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Dry January is Here! What Does It Mean for You?

If you decide to give Dry January a chance, here are few things to consider. Take a look at how your social life, personal life and work life changes. You might want to make some adjustments even after you return to drinking. 2016 is officially here, and we are almost two weeks into our New Year’s resolutions. For many, this means participating in a recent trend called Dry January. Of course people pledging to give up alcohol in the New Year is nothing new (ExecuCare Founder Mike Sanders made this decision in January 2005 and has enjoyed a successful recovery since!). But Dry January only focuses on giving up alcohol for one month, so what does this mean for you or your clients?

With recent articles like “How Dry January Can Change Your Whole Year” (Huffington Post) that touts the “supreme health benefits” of giving up alcohol for one month, or this article in METRO, which weighs in on the similar health benefits, it’s hard not to see Dry January in a positive light. These articles pull from a study that was recently done in the UK that found that after giving up alcohol for one month, people (six months later) were less likely to get drunk, drank less frequently, and found it easier to decline alcohol in social settings.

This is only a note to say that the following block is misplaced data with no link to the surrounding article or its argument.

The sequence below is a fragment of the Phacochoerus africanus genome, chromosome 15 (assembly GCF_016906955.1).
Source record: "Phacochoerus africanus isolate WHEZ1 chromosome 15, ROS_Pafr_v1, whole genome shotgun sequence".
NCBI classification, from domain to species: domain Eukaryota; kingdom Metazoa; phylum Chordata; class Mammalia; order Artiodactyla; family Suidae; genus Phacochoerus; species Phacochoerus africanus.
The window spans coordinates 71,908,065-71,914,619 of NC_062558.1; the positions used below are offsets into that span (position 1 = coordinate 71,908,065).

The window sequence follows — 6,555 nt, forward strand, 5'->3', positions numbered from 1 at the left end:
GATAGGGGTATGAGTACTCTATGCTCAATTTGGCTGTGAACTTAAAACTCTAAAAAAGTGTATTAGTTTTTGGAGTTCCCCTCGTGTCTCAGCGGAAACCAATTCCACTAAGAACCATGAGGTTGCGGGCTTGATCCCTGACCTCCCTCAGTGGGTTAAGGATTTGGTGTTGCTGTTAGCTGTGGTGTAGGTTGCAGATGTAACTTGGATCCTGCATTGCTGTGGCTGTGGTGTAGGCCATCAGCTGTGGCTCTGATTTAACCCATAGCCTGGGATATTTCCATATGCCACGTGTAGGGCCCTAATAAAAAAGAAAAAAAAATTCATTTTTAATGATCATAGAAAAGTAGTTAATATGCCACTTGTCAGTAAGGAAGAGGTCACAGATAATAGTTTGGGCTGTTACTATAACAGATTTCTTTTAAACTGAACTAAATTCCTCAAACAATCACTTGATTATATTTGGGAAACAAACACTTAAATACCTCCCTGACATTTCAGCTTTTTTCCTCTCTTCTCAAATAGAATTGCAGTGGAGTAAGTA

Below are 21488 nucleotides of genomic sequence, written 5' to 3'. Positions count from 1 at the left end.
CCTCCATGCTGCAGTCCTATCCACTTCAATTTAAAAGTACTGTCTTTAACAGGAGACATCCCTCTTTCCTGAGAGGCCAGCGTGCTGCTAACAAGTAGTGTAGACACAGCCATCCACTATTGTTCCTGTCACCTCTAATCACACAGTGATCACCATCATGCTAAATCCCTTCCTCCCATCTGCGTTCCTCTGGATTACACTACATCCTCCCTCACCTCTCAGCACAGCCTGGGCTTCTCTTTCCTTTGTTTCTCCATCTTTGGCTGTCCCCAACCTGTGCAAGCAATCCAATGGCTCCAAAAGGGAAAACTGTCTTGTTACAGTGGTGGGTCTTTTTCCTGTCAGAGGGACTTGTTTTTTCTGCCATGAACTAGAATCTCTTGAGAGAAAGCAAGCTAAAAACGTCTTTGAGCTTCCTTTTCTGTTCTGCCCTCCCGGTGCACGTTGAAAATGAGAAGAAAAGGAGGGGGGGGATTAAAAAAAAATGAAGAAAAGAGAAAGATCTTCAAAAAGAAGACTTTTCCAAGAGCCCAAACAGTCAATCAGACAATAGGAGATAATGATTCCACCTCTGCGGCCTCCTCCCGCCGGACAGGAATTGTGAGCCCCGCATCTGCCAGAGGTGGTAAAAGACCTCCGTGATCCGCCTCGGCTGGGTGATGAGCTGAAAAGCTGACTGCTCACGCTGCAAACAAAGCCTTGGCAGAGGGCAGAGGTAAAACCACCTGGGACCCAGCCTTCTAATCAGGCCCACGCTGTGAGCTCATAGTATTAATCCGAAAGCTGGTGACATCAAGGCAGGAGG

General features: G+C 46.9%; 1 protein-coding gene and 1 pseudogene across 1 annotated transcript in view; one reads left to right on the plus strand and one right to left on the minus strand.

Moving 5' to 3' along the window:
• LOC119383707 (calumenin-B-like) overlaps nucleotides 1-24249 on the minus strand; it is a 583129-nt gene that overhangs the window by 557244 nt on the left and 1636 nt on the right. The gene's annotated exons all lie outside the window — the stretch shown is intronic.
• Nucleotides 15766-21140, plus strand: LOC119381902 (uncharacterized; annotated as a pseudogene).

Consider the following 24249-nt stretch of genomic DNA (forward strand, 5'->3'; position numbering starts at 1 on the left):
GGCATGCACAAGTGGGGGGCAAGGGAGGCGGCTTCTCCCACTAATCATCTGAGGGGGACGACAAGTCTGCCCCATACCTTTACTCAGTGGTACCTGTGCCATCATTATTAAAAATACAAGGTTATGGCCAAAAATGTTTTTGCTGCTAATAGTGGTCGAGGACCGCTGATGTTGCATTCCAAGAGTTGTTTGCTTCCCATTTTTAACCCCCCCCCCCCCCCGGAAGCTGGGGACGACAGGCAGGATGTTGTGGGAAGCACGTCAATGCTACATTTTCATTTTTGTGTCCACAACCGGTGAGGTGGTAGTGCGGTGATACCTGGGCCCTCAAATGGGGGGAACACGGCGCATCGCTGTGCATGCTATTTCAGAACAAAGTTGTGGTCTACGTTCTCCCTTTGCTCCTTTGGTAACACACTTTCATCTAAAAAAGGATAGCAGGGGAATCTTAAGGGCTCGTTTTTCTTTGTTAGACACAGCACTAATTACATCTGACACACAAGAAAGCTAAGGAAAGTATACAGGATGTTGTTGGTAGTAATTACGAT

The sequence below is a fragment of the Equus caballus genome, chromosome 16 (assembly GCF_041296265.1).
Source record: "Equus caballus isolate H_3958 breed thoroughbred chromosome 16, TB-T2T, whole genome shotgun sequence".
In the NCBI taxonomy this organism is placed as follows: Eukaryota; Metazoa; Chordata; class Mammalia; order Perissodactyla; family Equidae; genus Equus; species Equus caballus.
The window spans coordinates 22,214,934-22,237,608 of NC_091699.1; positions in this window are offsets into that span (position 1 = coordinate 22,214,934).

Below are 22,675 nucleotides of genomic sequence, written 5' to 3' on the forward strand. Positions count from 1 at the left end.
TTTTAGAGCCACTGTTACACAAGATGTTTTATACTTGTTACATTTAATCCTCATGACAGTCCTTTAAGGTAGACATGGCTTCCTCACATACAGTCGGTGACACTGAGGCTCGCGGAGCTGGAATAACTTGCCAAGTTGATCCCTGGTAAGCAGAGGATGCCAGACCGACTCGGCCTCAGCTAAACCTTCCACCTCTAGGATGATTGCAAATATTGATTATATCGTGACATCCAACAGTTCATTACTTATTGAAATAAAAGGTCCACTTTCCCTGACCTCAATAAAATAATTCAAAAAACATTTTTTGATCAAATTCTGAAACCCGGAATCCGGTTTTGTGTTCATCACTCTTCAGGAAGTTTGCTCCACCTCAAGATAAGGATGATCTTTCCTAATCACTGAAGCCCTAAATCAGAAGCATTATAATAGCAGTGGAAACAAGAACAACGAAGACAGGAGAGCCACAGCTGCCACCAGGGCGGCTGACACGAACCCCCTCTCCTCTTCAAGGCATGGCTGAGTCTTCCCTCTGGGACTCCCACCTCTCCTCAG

But there’s also been some backlash to the idea of forgoing alcohol for one month. Despite the promise of better sleep, weight loss and saved money, Dry January began as a campaign to change the unhealthy drinking trends in the UK and yet little difference has yet to be found. And many find that healthy attitudes toward alcohol should be kept throughout the year, not just one month. Just like the people who pack the gym in January and February only to drop out come March, one month of abstinence might not curb any long-term problems.

If you decide to give Dry January a chance, here are few things to consider. Take a look at how your social life, personal life and work life changes. You might want to make some adjustments even after you return to drinking. Second, be aware of how your body responds to giving up alcohol. Those with alcohol abuse problems experience withdrawal symptoms when abstaining from alcohol. This might be a sign that you could benefit from working with a specialist. Contact us if you have trouble giving up alcohol for a month or notice any of the alcohol withdrawal symptoms listed HERE. For those already in recovery, January is a great time to check in and reevaluate your habits to keep your recovery healthy and strong. Happy New Year!

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